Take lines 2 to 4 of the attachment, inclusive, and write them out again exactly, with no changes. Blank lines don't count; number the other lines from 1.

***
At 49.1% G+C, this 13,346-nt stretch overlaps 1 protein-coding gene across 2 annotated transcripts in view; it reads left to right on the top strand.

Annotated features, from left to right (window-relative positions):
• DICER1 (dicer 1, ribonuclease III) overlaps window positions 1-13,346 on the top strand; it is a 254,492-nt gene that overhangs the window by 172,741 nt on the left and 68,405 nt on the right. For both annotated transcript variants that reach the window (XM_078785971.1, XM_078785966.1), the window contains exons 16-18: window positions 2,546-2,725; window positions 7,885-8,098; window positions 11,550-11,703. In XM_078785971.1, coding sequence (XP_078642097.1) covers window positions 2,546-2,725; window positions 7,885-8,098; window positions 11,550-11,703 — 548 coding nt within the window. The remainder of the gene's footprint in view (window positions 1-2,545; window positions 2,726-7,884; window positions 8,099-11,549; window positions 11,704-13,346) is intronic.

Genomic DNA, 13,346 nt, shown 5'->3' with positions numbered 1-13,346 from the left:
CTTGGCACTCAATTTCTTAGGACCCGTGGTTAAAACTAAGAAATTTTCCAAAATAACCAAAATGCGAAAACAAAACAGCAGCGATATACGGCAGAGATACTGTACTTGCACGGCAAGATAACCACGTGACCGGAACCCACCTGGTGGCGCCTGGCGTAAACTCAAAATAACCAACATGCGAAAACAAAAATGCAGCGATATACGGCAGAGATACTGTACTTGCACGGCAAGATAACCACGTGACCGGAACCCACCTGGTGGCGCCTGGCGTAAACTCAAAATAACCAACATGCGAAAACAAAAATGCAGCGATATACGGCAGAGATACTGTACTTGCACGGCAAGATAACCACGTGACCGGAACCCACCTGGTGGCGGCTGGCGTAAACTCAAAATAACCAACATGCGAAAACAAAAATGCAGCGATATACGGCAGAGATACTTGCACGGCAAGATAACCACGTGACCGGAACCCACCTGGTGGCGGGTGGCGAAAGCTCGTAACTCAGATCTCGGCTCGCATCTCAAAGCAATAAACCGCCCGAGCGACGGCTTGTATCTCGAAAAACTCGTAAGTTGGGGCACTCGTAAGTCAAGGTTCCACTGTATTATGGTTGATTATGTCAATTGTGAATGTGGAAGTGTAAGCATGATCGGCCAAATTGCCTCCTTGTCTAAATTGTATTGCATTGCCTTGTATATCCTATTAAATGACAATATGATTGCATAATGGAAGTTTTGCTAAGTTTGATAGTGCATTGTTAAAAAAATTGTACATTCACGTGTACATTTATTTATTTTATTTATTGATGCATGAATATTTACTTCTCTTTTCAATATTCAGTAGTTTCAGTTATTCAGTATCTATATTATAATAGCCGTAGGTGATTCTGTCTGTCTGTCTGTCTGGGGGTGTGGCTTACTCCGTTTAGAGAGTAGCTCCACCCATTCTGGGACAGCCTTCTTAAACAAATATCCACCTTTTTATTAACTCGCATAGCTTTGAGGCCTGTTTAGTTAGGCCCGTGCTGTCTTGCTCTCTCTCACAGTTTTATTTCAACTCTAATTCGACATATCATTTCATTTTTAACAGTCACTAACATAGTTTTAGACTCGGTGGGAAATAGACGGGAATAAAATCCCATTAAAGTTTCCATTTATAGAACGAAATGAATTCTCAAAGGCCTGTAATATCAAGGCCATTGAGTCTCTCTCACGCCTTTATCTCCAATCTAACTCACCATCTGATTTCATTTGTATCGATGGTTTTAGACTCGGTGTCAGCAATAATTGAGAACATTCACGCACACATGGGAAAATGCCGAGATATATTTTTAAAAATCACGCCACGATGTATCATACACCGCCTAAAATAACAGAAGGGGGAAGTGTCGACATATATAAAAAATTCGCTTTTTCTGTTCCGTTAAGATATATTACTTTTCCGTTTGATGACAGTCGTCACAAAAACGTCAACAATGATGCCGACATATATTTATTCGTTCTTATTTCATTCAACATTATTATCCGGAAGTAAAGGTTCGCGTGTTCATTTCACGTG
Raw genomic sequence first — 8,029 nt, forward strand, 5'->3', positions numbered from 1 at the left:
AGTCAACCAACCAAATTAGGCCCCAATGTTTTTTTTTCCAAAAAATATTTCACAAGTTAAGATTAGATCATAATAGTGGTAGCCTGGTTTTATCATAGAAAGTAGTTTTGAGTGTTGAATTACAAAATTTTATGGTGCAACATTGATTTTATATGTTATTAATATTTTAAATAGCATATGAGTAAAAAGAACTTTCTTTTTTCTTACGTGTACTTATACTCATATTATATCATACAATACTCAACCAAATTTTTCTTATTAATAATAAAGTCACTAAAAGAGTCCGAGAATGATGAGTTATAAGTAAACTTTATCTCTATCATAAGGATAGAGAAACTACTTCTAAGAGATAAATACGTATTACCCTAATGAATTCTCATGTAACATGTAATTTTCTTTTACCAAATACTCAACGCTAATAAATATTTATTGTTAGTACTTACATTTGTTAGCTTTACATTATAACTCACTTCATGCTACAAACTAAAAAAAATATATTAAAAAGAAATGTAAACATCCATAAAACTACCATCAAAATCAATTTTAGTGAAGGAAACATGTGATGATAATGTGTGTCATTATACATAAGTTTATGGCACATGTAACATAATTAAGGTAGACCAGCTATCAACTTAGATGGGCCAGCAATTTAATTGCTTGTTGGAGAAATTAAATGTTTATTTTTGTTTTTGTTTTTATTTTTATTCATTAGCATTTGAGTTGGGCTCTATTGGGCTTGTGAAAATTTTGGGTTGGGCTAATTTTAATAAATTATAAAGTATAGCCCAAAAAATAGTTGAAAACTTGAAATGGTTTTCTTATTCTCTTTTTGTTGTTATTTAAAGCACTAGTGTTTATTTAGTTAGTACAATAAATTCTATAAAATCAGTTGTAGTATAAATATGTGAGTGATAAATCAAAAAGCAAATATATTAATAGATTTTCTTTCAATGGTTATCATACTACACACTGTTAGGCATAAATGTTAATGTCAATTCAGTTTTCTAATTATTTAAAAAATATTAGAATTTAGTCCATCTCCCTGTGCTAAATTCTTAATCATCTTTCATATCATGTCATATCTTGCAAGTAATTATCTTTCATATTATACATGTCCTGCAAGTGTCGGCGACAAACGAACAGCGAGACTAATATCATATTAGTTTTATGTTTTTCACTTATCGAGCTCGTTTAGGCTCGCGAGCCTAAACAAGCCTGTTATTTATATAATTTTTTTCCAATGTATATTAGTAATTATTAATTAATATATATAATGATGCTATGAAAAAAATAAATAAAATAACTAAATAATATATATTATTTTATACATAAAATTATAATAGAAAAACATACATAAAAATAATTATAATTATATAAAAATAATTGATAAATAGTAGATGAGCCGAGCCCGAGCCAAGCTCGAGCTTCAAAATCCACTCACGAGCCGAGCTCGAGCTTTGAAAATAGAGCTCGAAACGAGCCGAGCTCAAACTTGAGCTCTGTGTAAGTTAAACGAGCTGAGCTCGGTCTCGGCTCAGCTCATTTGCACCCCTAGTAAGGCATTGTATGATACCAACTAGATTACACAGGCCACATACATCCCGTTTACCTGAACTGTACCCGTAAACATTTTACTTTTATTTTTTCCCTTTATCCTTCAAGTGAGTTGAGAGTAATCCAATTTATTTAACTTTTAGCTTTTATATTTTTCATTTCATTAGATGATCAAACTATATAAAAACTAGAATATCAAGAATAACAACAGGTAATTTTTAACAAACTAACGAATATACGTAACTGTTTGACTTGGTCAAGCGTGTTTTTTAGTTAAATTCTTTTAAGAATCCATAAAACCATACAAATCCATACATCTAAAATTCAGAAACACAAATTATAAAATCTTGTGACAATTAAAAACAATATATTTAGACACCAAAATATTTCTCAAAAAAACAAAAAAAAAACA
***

Annotated features, from left to right (window-relative positions):
• DICER1 (dicer 1, ribonuclease III) overlaps window positions 1-13,346 on the top strand; it is a 254,492-nt gene that overhangs the window by 172,741 nt on the left and 68,405 nt on the right. For both annotated transcript variants that reach the window (XM_078785971.1, XM_078785966.1), the window contains exons 16-18: window positions 2,546-2,725; window positions 7,885-8,098; window positions 11,550-11,703. In XM_078785971.1, coding sequence (XP_078642097.1) covers window positions 2,546-2,725; window positions 7,885-8,098; window positions 11,550-11,703 — 548 coding nt within the window. The remainder of the gene's footprint in view (window positions 1-2,545; window positions 2,726-7,884; window positions 8,099-11,549; window positions 11,704-13,346) is intronic.

Genomic DNA, 13,346 nt, shown 5'->3' with positions numbered 1-13,346 from the left: